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A photograph by Harry Gruyaert from his monograph Last Call, which was published in April by Thames & Hudson © The artist/Magnum Photos

A photograph by Harry Gruyaert from his monograph Last Call, which was published in April by Thames & Hudson © The artist/Magnum Photos




The first time she flies home for the holidays, Iris makes two friends. She is seated between a married couple, because the woman prefers the window and the man prefers the aisle, and they are the kind of people, she discovers quickly, with strong preferences. In general, Iris is the kind of person with mild preferences—preferences that can be painlessly ceded to someone else’s. When the woman clambers over her to use the bathroom, Iris presses her chin against her neck, closes her eyes, doesn’t mind at all.

She is eighteen, living half a country away from her parents. The college she attends is not large and not cheap. It doesn’t have a communications major or a business major or a football team. Her parents agree—and they agree on so little—that this is not their idea of an education.

While Iris is peeling back the foil on the various components of her dinner—lasagna, green beans, half a dozen mandarin orange segments swimming in liquid—the woman returns and announces she’s pregnant. She reaches across Iris’s lap, her sleeve dangling perilously close to an uncovered dish of chocolate mousse, and waves a plastic stick in front of her husband.

“The plus sign!” she says.

“Fuck yeah!” he says.

He covers her hand with his hand, so that they’re both holding the stick. Eventually, he lets go and she leans back in her seat. She beams blankly at the postcard-size screen in front of her, where a plane is making slow progress across a map.

“Congratulations,” Iris says politely, sawing the green beans in half with a plastic knife.

The husband and wife leave their aluminum-wrapped meals untouched. The husband has brought them both burritos from a famous restaurant in the city they have just departed. Iris has seen pictures of the burritos, because no one goes to the restaurant without taking pictures. In real life, they aren’t especially impressive—overstuffed and milky with sour cream. Black-bean juice dribbles down the wife’s hand.

They tell her they’ve been trying for months. They tell her they like ancient names.



They offer her guacamole.

“Are you sure you don’t want to sit together?”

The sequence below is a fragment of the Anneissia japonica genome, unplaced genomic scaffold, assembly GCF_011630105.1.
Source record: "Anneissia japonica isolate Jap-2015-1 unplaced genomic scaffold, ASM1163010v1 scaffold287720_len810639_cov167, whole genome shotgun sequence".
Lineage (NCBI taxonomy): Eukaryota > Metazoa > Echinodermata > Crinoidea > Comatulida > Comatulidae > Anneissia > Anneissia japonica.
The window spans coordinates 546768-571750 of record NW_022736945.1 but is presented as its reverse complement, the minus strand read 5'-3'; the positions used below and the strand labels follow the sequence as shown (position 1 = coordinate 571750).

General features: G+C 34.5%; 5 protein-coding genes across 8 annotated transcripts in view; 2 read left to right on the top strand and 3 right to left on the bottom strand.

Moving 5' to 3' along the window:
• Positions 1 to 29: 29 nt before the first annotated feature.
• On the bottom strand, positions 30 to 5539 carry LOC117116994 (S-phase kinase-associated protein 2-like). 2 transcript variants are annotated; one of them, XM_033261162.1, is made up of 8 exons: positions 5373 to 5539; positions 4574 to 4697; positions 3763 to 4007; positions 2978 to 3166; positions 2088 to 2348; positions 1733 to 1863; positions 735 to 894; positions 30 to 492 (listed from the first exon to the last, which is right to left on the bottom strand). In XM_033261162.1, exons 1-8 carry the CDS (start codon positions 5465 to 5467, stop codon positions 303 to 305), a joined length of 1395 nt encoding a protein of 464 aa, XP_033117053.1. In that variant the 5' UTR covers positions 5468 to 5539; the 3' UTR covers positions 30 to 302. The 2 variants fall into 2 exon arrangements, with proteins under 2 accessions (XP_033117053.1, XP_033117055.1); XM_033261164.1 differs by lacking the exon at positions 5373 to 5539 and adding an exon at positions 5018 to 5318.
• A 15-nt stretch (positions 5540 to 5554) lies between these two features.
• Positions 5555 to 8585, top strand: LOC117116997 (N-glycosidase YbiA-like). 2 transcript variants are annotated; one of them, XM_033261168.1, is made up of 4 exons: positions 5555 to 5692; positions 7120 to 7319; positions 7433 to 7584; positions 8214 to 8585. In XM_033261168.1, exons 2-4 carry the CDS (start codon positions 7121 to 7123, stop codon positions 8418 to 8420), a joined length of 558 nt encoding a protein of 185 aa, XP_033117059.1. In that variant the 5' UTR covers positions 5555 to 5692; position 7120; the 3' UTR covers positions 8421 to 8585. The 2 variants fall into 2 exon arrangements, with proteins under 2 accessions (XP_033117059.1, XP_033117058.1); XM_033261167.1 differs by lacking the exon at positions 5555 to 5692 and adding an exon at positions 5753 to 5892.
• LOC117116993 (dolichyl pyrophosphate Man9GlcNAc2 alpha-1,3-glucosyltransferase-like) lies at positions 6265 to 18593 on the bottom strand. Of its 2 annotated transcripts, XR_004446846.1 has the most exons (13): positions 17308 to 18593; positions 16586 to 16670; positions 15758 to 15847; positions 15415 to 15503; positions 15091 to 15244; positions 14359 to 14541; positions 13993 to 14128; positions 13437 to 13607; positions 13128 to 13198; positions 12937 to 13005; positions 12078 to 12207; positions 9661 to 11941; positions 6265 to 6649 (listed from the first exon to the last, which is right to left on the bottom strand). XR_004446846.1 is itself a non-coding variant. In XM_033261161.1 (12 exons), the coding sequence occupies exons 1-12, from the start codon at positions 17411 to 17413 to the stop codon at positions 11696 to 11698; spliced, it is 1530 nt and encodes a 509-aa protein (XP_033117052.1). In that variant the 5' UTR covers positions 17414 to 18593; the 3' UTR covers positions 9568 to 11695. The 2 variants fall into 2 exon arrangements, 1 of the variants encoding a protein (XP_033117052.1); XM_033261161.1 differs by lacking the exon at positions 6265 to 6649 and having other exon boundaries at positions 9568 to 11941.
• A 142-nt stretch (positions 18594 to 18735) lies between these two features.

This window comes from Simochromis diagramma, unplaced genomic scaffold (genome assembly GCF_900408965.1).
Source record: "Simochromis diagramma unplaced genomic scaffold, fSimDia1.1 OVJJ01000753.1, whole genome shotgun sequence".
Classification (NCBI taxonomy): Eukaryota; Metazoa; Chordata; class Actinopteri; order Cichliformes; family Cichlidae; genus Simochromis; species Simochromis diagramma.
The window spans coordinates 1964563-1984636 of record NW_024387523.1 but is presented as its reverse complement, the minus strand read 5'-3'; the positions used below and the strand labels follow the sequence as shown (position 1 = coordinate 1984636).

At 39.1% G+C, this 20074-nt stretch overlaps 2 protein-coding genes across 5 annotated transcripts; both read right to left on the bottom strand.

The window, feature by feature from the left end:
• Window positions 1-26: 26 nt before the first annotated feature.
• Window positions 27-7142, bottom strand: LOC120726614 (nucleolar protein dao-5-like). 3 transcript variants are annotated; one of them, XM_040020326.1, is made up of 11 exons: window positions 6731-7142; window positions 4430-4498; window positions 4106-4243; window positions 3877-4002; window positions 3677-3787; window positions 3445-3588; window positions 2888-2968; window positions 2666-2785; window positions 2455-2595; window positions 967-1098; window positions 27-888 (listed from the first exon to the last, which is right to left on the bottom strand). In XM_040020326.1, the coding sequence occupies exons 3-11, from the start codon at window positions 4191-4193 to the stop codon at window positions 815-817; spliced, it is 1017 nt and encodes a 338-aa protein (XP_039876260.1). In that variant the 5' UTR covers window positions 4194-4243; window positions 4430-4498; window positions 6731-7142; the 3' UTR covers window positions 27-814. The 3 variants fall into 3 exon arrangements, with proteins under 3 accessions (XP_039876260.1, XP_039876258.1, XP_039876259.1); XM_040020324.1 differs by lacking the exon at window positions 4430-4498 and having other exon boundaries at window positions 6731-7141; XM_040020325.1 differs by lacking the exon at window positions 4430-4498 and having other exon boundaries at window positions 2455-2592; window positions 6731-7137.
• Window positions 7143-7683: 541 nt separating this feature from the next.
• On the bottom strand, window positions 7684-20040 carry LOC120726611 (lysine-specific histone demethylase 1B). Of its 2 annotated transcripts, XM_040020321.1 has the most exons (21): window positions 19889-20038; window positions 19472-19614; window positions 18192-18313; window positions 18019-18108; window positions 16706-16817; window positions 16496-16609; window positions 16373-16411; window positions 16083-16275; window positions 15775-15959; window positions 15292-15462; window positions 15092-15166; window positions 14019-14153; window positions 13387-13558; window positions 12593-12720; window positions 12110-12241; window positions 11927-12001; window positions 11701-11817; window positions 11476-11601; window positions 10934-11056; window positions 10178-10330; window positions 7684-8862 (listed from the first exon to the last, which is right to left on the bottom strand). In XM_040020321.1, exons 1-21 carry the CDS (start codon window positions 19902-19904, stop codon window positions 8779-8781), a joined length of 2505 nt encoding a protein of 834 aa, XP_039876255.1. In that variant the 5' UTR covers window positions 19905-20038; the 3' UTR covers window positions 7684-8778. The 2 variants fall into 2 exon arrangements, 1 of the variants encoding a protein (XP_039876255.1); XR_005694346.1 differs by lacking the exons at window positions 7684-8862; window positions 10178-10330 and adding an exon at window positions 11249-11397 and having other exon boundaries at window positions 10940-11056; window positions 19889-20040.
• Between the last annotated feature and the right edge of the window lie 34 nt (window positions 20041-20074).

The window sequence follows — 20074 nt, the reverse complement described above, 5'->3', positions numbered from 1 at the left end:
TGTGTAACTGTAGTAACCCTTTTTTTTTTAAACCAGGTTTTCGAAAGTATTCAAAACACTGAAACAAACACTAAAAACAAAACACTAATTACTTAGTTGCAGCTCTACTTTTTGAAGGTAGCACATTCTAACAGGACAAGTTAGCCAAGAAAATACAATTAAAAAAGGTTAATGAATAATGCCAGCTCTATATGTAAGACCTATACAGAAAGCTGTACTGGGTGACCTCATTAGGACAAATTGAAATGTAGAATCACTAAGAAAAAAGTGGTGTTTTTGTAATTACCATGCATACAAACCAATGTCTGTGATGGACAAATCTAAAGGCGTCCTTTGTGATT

Iris chews a tortilla chip as quietly as possible. She wonders if the crunching is really as loud as it sounds in her head.

“Honey,” the wife says, “you’re part of our moment.”

“Marcus,” the husband says, wiping salsa from the edge of his mouth. “Or just Aurelius.”

Iris’s mother is waiting at the airport. She’s wearing an elegant coat and boots with flower-stem heels, because she disapproves of people who travel in pajamas. The husband and wife tell Iris not to leave without saying goodbye, but she disappears while they’re waiting at baggage claim. She looks back once, while her mother walks ahead, the wheels of Iris’s suitcase clicking in time with her shoes, and she is surprised, seeing them standing together, that the woman is taller than the man. His arm is wrapped around her waist and she leans into him, her head resting gently on the top of his.

In the car, Iris tells her mother about the couple. She does not call them “my friends,” and this feels like losing something—like removing a pebble from her shoe, and missing the discomfort. To put the pebble back in would be crazy.

She mentions the baby just as a plane passes overhead, so close she can make out the wheels.

“What?” her mother says over the roaring.

Iris repeats herself.

“They should never have told you that.”

The car reaches the top of the ramp onto the highway. The traffic passes them in loud whooshes, and it seems impossible to Iris that they will be able to merge into the stream.

“They shouldn’t tell anyone for at least three months. That baby”—her mother says this in the voice she reserves for words she does not trust: the newspaper, the forecast, your father—“could be gone tomorrow.”

The car nears the end of the acceleration lane, and for a moment it seems they will have nowhere left to go. Then, suddenly—Iris can’t say how—they are part of the stream. In the mirror, another car has appeared at the top of the ramp, and then it too has slipped into the anonymous rush. They speed past unchanging scenery, cement and spindly trees and a blue tarp in the wind, and Iris feels certain that her mother’s words have killed the baby. The car changes lanes. Tomorrow the wife will wake up with a feeling she can’t describe, and the husband will tell her it’s nothing, it’s good, it’s all good, and Iris, of course, will never see them again.

When Iris is about to graduate from college, she dates a virgin. Exams are over, and no one has anything left to do except go to parties and throw things away. On the sidewalks, there are lamps without lampshades and posters without frames. Iris pushes her bed out the window because it doesn’t fit through the door in one piece. She and her friends start drinking in the middle of the day. By the afternoon they’re half asleep, surrounded by containers of crusted-over hummus and watermelon rinds—cheap ideas of being festive.

The virgin is a boy named Ben.